Hence, two stages of literature on forests in international law and politics may be distinguished. In the first stage, the studies conducted in international law and international relations do not challenge the need for an international forest convention as such, despite the awareness of the failing pursuits to codify such a convention. These studies consist of the assessment of the determining parameters that led to the failure of a forest convention in Rio in 1992 and search for means to overcome these factors within the framework of an international convention.12
The second stage of studies on forests in international law and politics is concerned with the feasibility to conclude an international forest convention in consideration of the difficulty concerning the fragmentation of international law and politics. The complexity of finding an instrument to govern international environmental concerns, as well as the effectiveness of legal approaches to creating such an instrument, take centre stage in the international academic debate. Regime and governance terminology take over in the discussions on international forest regulation—not only in international relations studies but also in international legal literature.13 These studies largely express a certain degree of frustration with the previous—legal—approaches to international forest regulation and recommend governance options in this regard.14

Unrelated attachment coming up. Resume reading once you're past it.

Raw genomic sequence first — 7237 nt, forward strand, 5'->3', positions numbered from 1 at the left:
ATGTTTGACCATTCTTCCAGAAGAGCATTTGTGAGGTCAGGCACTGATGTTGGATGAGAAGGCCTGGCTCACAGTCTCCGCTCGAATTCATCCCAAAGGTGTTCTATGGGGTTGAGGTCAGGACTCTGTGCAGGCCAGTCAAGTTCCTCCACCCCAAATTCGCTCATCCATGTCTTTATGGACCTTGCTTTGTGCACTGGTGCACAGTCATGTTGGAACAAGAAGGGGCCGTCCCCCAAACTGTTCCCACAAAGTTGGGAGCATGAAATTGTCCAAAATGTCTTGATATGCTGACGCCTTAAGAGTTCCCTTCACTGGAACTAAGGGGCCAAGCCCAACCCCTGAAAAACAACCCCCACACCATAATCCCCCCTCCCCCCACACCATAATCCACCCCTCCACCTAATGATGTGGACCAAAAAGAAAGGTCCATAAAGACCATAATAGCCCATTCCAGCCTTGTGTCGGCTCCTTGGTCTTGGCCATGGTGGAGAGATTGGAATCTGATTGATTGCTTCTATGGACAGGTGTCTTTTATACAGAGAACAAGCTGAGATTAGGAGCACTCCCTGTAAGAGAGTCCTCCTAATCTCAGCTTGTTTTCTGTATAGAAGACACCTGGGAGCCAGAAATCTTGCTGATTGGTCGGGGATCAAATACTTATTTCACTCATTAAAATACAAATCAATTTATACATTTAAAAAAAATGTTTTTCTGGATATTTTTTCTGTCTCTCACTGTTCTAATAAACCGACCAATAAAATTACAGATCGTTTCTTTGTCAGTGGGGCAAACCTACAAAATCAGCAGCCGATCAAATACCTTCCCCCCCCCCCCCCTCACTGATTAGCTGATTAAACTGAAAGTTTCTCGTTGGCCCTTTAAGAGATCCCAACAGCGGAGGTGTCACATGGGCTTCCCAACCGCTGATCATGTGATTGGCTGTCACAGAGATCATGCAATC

Ultimately, the previous studies on forests—particularly in international law—have more or less been concerned with the advantages and disadvantages of an international forest convention, respectively a legal approach, only.15 An international forest convention is either perceived as a means to overcome the fragmented structure of international forest regulation as it exists today, or the fragmentation of international law is utilized as a counter-argument against an international forest convention. However, little attention has been paid to the question to what extent the fragmentation of international law affects the need for an international forest convention.16